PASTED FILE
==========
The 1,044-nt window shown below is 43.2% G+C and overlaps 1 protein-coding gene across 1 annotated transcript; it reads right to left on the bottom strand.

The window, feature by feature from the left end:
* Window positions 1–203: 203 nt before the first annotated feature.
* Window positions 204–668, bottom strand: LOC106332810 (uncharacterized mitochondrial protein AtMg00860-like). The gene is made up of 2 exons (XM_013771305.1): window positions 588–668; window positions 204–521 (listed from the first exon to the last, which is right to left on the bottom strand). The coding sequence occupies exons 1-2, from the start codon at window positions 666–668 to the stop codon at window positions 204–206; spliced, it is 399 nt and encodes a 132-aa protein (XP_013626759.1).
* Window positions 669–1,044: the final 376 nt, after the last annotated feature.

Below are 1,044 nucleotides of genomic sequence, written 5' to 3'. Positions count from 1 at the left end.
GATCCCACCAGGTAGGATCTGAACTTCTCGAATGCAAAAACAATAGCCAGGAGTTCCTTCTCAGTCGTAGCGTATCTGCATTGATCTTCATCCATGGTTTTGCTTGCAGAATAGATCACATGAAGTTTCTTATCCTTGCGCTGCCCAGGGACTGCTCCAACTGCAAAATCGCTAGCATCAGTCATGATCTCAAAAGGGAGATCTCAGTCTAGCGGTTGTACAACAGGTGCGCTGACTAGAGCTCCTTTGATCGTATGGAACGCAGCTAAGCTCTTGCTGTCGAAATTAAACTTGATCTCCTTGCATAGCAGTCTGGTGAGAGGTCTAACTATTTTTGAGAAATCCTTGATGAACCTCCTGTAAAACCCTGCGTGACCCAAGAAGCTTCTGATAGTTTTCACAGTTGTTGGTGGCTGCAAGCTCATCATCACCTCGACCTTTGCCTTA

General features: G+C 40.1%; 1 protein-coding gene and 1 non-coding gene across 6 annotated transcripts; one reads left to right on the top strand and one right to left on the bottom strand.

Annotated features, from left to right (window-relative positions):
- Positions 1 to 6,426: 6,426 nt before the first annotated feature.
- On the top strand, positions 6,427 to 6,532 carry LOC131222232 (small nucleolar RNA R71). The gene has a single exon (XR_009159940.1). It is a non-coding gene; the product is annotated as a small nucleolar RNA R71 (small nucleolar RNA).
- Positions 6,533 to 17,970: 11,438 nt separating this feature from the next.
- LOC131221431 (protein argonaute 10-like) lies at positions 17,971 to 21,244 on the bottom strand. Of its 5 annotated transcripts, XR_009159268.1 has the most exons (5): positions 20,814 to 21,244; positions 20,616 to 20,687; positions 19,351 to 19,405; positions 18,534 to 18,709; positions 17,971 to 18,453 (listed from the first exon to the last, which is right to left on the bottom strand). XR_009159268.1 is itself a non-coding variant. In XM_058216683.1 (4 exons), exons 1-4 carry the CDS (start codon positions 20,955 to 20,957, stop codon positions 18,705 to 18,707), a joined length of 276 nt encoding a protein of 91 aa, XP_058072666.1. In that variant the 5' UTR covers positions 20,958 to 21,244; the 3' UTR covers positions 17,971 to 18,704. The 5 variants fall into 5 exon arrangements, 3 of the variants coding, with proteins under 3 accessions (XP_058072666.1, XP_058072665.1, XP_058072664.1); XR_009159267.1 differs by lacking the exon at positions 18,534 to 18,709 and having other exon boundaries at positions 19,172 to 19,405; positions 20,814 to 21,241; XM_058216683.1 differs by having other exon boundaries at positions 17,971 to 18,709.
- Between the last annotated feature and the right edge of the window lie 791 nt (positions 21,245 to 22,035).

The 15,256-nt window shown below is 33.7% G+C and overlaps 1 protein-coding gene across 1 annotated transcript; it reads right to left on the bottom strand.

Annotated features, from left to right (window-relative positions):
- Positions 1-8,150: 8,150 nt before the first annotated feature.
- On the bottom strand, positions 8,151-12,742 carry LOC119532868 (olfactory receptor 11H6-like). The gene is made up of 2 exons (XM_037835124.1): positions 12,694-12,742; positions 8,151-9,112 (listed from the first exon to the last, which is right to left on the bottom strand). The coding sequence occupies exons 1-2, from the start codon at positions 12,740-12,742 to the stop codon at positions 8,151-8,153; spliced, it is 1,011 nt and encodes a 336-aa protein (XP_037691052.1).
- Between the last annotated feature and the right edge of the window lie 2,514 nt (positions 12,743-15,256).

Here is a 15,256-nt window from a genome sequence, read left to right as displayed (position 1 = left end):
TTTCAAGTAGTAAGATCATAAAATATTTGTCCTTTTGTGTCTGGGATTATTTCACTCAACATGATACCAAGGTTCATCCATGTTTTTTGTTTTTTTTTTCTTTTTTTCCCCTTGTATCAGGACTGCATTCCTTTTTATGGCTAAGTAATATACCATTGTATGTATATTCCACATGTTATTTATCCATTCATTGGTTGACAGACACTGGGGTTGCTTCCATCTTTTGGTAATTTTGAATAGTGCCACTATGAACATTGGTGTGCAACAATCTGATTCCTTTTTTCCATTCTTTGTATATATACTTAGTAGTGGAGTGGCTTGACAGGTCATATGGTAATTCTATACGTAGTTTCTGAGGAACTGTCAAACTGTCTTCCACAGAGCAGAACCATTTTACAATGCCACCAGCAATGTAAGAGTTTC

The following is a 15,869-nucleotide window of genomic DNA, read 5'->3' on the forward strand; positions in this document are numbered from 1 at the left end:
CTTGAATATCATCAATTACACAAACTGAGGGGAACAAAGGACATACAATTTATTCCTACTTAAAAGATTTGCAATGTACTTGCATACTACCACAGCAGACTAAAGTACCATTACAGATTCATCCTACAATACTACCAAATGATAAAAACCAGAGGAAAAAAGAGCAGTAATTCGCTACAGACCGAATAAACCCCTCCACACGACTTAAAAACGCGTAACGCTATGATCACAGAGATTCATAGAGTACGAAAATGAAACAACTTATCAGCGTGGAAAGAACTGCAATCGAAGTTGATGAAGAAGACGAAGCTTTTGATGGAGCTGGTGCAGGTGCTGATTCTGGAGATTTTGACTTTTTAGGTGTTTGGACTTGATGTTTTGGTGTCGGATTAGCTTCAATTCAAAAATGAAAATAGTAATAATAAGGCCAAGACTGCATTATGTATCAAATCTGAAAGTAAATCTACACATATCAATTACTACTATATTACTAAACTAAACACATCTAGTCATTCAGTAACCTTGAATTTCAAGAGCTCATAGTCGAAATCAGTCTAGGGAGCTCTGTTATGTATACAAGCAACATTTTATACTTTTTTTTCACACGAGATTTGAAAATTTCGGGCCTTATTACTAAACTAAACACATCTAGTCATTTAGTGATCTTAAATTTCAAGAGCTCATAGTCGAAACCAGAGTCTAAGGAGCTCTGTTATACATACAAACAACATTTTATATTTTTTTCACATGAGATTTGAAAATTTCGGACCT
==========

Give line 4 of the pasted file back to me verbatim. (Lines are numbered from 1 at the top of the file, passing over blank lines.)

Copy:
* Window positions 204–668, bottom strand: LOC106332810 (uncharacterized mitochondrial protein AtMg00860-like). The gene is made up of 2 exons (XM_013771305.1): window positions 588–668; window positions 204–521 (listed from the first exon to the last, which is right to left on the bottom strand). The coding sequence occupies exons 1-2, from the start codon at window positions 666–668 to the stop codon at window positions 204–206; spliced, it is 399 nt and encodes a 132-aa protein (XP_013626759.1).